Grant Township Fire Chief Dan Yost, who was the first emergency responder on scene, also testified Tuesday. “We got a call of a 4-year-old not breathing,” said Chief Yost.

Yost said it was extremely difficult to get through the front door of the trailer due to so much debris on the floor blocking the door. He advised other emergency responders to use a different entrance.

“The child was limp, lying on the couch,” said Yost. Eli was pale and had no pulse, he said. Yost immediately began CPR. 

Defense attorney Julie Springstead with her client, Jodi Neino

Deputy Brown described during his testimony the deplorable living conditions in the trailer. He said the ceiling was caving in above bunk beds in one of the bedrooms, and there were no blankets on the beds. The other bedroom also had bunk beds, which were so full of stuff they couldn’t be used. He said the floors were covered with debris and food particles. The bath tub was full of items and could not be used.

A large pile of garbage was in the middle of the kitchen, and the kitchen sink was full of moldy dishes. 

Brown went into the master bedroom that was “floor-to-ceiling full of clothing and junk.” 

Brown described how difficult it was to wake Neino who was asleep in the master bedroom amidst all the chaos of sirens from emergency vehicles at the scene.

He knocked on the door and got no response. He eventually opened the door, and she was still sleeping. He shined a flashlight in her face, and still unresponsive. He shook her a little — no response. “I informed her there was a medical emergency. I made the assumption that she obviously wasn’t just sleeping.”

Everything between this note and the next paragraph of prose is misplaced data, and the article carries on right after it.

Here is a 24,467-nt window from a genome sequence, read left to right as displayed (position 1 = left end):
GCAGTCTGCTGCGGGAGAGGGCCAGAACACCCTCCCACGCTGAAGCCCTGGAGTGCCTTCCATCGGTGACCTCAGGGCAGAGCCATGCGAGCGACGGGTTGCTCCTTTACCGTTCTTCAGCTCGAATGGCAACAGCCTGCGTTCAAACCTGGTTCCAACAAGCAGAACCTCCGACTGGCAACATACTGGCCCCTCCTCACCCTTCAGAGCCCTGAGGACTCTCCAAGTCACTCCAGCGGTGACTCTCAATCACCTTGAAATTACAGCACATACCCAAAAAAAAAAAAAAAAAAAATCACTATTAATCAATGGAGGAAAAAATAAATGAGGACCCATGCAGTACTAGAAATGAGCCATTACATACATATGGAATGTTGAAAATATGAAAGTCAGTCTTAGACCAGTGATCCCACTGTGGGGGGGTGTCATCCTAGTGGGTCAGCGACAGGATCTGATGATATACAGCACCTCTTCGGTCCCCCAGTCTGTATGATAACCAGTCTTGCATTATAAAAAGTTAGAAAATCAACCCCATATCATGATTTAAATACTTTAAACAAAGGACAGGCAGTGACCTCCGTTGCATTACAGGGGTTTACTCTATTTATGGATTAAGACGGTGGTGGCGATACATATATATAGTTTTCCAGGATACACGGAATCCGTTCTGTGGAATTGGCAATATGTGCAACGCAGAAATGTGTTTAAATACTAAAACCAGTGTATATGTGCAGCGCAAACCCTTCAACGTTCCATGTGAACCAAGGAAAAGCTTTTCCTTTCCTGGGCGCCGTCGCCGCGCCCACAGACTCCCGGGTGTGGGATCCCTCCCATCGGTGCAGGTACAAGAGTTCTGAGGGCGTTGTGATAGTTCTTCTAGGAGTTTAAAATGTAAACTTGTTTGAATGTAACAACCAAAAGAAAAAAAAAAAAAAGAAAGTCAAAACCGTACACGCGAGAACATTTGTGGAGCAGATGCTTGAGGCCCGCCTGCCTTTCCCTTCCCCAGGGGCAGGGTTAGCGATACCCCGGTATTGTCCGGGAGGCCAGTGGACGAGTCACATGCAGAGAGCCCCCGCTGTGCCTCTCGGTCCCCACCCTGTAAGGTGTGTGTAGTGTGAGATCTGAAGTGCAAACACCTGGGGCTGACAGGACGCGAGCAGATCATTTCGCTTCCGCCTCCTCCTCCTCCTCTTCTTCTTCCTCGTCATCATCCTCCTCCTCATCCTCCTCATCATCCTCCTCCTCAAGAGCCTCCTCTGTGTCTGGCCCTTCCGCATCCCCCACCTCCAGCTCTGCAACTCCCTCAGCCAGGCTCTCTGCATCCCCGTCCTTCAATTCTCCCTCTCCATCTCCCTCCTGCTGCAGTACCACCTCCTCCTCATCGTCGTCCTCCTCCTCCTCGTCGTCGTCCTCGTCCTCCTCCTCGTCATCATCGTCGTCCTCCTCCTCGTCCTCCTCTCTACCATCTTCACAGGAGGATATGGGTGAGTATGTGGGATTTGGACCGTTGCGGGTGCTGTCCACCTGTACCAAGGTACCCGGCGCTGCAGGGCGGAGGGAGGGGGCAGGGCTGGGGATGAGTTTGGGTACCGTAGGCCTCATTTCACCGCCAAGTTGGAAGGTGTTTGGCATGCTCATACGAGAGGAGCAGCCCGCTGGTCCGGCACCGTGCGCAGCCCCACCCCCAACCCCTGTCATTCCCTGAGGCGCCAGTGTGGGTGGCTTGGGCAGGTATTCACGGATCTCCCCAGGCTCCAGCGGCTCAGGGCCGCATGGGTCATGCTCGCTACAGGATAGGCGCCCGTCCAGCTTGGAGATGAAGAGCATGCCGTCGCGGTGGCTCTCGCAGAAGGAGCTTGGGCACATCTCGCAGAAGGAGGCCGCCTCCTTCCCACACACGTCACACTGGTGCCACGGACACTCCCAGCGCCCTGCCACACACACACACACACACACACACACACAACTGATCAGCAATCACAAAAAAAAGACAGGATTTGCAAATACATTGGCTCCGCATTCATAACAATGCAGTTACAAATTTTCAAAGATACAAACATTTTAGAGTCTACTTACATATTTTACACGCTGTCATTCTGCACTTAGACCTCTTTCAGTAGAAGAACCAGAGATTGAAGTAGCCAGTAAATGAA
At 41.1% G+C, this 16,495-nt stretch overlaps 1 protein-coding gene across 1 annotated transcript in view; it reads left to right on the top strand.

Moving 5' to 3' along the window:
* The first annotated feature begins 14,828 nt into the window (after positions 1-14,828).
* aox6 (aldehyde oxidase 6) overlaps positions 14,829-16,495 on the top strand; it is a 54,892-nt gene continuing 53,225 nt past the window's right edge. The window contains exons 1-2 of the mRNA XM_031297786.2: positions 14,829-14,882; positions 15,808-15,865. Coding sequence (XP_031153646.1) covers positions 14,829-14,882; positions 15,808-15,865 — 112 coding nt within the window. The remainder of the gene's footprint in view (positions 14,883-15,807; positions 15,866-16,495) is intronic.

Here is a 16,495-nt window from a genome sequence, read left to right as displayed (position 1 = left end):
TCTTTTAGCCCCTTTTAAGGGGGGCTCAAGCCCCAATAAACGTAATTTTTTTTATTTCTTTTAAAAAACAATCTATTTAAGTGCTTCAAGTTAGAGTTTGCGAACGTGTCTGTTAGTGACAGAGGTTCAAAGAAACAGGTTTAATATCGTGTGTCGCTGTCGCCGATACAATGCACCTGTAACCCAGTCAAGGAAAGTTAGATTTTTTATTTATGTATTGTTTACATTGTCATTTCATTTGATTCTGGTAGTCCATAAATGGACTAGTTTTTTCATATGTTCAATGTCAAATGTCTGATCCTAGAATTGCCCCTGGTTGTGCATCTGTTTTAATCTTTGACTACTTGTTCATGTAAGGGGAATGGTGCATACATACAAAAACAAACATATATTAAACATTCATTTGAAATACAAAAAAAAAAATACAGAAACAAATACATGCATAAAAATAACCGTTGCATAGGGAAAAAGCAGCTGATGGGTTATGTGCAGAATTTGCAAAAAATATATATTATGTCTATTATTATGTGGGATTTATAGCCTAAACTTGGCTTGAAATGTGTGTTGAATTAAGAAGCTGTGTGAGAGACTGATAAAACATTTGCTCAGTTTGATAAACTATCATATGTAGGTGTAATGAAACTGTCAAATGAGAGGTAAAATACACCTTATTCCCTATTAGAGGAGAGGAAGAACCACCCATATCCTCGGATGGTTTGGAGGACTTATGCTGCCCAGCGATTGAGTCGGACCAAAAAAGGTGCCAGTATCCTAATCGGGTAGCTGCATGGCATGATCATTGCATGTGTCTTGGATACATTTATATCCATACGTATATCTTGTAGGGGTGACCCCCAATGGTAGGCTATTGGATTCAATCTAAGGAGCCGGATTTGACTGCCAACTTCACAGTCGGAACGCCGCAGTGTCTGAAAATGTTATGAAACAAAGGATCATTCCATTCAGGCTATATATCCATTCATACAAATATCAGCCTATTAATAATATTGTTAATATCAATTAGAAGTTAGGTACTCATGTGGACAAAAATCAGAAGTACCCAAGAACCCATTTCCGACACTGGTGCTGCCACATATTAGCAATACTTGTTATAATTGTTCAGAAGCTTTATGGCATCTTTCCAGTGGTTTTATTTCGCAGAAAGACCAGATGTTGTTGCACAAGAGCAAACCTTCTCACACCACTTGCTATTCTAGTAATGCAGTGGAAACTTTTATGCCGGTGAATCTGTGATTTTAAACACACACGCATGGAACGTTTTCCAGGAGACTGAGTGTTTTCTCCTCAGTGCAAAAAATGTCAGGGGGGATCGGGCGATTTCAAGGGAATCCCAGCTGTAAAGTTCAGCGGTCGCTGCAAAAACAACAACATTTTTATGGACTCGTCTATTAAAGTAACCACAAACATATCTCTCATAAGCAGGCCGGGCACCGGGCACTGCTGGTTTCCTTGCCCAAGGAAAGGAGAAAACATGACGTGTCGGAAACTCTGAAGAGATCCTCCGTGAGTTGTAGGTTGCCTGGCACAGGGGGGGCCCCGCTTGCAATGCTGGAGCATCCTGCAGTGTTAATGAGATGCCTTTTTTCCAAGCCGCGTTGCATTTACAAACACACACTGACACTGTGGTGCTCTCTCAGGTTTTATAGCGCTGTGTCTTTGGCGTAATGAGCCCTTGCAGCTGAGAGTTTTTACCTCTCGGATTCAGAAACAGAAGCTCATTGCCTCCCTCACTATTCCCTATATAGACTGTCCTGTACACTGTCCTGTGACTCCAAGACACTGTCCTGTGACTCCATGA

Once she finally came out of her bedroom, she was extremely argumentative, yelling at police, Brown said.

“I observed a multitude of glass pipes that had residue in them.”

Oceana County Sheriff’s Office Det. Richard Parmer, who was also on scene that day, testified that drugs and drug paraphernalia were found throughout the home.

About two feet from where Eli was lying, an unlocked black box containing drugs and paraphernalia was found, Parmer said. The small black box contained “multiple glass pipes and glass vials that tested to be drugs.” Another similar box was found on Neino’s bed, he said.

Drugs and drug-related items were found in a kitchen cabinet; in the master bedroom; and “scattered about” in the living room. 

Det. Parmer said that when he arrived to search the house, Neino said, “‘Do you want to blame me for my child’s death?’ She said ‘get the f— out of my house.’”